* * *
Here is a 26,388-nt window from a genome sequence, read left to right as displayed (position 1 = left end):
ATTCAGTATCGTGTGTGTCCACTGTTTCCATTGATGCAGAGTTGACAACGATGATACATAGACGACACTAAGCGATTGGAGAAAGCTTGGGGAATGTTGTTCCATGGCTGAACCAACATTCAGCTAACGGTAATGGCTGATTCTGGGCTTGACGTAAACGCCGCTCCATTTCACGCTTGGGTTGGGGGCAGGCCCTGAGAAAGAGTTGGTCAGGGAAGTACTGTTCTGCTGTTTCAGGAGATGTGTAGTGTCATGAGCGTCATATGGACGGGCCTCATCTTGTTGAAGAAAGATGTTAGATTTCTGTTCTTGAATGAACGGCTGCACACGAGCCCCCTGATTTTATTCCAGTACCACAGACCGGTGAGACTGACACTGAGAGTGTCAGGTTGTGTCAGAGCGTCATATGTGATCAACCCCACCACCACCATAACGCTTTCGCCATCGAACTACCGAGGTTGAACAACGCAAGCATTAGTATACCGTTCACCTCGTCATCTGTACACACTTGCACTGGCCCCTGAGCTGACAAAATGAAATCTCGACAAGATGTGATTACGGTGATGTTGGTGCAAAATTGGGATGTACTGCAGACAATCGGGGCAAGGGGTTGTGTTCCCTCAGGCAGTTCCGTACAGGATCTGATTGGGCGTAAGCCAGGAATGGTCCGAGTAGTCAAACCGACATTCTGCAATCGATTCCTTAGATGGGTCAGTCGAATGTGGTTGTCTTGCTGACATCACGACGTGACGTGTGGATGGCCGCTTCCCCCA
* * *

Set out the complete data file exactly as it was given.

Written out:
Here is a 26,388-nt window from a genome sequence, read left to right as displayed (position 1 = left end):
ATTCAGTATCGTGTGTGTCCACTGTTTCCATTGATGCAGAGTTGACAACGATGATACATAGACGACACTAAGCGATTGGAGAAAGCTTGGGGAATGTTGTTCCATGGCTGAACCAACATTCAGCTAACGGTAATGGCTGATTCTGGGCTTGACGTAAACGCCGCTCCATTTCACGCTTGGGTTGGGGGCAGGCCCTGAGAAAGAGTTGGTCAGGGAAGTACTGTTCTGCTGTTTCAGGAGATGTGTAGTGTCATGAGCGTCATATGGACGGGCCTCATCTTGTTGAAGAAAGATGTTAGATTTCTGTTCTTGAATGAACGGCTGCACACGAGCCCCCTGATTTTATTCCAGTACCACAGACCGGTGAGACTGACACTGAGAGTGTCAGGTTGTGTCAGAGCGTCATATGTGATCAACCCCACCACCACCATAACGCTTTCGCCATCGAACTACCGAGGTTGAACAACGCAAGCATTAGTATACCGTTCACCTCGTCATCTGTACACACTTGCACTGGCCCCTGAGCTGACAAAATGAAATCTCGACAAGATGTGATTACGGTGATGTTGGTGCAAAATTGGGATGTACTGCAGACAATCGGGGCAAGGGGTTGTGTTCCCTCAGGCAGTTCCGTACAGGATCTGATTGGGCGTAAGCCAGGAATGGTCCGAGTAGTCAAACCGACATTCTGCAATCGATTCCTTAGATGGGTCAGTCGAATGTGGTTGTCTTGCTGACATCACGACGTGACGTGTGGATGGCCGCTTCCCCCA